This is the same bad situation that we had last year (see below), caused not only by less total rainfall than normal over a long period of time but also by the intensity of the rain we did get. As our climate changes, heavy precipitation events are becoming more frequent. Heavy rain does not recharge groundwater aquifers as much as an equal amount of rain over longer periods would. 

Rain? National Weather Service one-week forecasts and their long-range computer models are predicting near-normal rainfall for this time of year. While that is certainly good news for our rivers and streams, it would not be enough to alleviate all drought conditions. The storms that do track our way could be enough to again temporarily cause streamflow to peak above average levels, but the low water table will cause flow to quickly fall again. The NWS Climate Prediction Center's analysis for December shows a slightly higher chance for above-normal precipitation than for normal or for below- normal. Their three-month sets of predictions through May show equal chances for above-normal or normal or for below-normal precipitation. Above- normal temperatures are a little more likely than normal temperatures. This is pretty much the same three-month forecast we have seen for the past year, but actual precipitation has been much lower than normal. Their prognostications for next summer, however, hold out hope for above-normal rainfall, a prediction not seen in several years.

Driest Streams and Rivers in Connecticut
(with USGS gaging stations)

As of Friday, Nov. 25 (before the more recent rains), 57 of the 63 (90%) CT rivers and streams measured by the USGS were experiencing low flows*. The 12 streams and rivers in bold red below were lower than any record for the date. To see the status of any them right now, click on the link to the right of the station name.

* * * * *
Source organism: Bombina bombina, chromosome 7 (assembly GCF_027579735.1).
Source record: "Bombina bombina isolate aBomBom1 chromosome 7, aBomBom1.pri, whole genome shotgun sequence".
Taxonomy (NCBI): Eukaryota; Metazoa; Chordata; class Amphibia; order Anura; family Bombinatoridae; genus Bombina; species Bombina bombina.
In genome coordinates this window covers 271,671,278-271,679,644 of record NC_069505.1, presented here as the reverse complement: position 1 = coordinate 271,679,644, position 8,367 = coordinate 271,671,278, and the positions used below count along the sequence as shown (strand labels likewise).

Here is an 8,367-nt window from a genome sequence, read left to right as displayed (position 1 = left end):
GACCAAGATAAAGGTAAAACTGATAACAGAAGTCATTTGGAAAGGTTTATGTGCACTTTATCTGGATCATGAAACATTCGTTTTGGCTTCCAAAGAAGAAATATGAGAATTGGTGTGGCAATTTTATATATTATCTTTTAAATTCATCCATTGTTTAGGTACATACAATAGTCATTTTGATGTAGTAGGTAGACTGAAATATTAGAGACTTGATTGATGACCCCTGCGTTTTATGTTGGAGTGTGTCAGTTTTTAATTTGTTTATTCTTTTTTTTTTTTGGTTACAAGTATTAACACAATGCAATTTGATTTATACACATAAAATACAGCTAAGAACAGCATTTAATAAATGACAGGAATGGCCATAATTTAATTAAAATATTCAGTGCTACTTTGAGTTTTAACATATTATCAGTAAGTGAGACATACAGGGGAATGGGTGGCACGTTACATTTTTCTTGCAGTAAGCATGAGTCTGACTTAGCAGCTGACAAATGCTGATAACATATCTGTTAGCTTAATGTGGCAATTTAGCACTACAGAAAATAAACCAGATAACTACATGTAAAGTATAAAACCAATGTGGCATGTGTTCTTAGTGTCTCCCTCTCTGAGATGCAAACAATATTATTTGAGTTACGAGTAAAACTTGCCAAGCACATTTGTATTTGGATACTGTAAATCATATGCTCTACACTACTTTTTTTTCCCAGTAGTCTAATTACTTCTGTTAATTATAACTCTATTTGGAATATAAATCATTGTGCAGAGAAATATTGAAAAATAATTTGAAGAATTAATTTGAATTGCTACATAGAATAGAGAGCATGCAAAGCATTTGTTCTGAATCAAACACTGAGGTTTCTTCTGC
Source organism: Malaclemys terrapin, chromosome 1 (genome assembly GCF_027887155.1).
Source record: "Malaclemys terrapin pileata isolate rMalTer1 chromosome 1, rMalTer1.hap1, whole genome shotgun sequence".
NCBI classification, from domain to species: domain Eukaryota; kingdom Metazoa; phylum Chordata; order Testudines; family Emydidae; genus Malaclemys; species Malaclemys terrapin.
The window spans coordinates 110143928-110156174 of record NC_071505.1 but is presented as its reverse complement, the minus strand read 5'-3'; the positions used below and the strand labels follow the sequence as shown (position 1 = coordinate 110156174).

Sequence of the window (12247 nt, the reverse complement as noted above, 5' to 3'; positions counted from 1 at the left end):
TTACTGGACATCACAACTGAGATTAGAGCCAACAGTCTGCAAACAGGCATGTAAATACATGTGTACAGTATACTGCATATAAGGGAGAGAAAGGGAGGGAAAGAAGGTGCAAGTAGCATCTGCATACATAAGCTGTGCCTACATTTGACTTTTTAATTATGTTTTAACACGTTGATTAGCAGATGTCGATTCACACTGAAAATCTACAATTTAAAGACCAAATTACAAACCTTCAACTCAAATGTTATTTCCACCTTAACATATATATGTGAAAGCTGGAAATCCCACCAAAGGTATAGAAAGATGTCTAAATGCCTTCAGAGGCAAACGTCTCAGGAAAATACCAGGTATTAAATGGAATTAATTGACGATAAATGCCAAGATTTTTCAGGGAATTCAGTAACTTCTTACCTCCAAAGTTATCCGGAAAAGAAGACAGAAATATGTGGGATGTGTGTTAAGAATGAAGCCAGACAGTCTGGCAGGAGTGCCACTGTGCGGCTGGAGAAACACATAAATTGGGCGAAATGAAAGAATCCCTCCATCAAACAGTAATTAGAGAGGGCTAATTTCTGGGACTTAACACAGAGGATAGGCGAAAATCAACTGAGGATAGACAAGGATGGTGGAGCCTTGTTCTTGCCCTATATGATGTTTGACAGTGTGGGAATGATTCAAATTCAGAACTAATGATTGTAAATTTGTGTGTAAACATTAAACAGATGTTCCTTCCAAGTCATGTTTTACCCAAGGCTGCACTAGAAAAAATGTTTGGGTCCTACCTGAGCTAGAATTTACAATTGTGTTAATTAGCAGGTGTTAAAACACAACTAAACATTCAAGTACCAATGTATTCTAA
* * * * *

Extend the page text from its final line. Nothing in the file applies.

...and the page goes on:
Station NameStation Website Link
BROAD BROOK AT BROAD BROOK, CT http://waterdata.usgs.gov/ct/nwis/uv?site_no=01184490
BUNNELL BROOK NEAR BURLINGTON, CT http://waterdata.usgs.gov/ct/nwis/uv?site_no=01188000
BYRAM RIVER AT PEMBERWICK, CT http://waterdata.usgs.gov/ct/nwis/uv?site_no=01212500
COGINCHAUG RIVER AT MIDDLEFIELD, CT http://waterdata.usgs.gov/ct/nwis/uv?site_no=01192883
CONNECTICUT RIVER AT THOMPSONVILLE, CT http://waterdata.usgs.gov/ct/nwis/uv?site_no=01184000
EAST BRANCH EIGHTMILE RIVER NEAR NORTH LYME, CT http://waterdata.usgs.gov/ct/nwis/uv?site_no=01194500
EIGHTMILE RIVER AT NORTH PLAIN, CT http://waterdata.usgs.gov/ct/nwis/uv?site_no=01194000
FARMINGTON RIVER AT TARIFFVILLE, CT http://waterdata.usgs.gov/ct/nwis/uv?site_no=01189995
FARMINGTON RIVER AT UNIONVILLE, CT http://waterdata.usgs.gov/ct/nwis/uv?site_no=01188090
FENTON RIVER AT MANSFIELD, CT http://waterdata.usgs.gov/ct/nwis/uv?site_no=01121330
FIVEMILE RIVER NEAR NEW CANAAN, CT http://waterdata.usgs.gov/ct/nwis/uv?site_no=01209761
HOUSATONIC RIVER AT FALLS VILLAGE, CT http://waterdata.usgs.gov/ct/nwis/uv?site_no=01199000
HOUSATONIC RIVER AT GAYLORDSVILLE, CT http://waterdata.usgs.gov/ct/nwis/uv?site_no=01200500
HOUSATONIC RIVER AT STEVENSON, CT http://waterdata.usgs.gov/ct/nwis/uv?site_no=01205500
HUBBARD RIVER NEAR WEST HARTLAND, CT http://waterdata.usgs.gov/ct/nwis/uv?site_no=01187300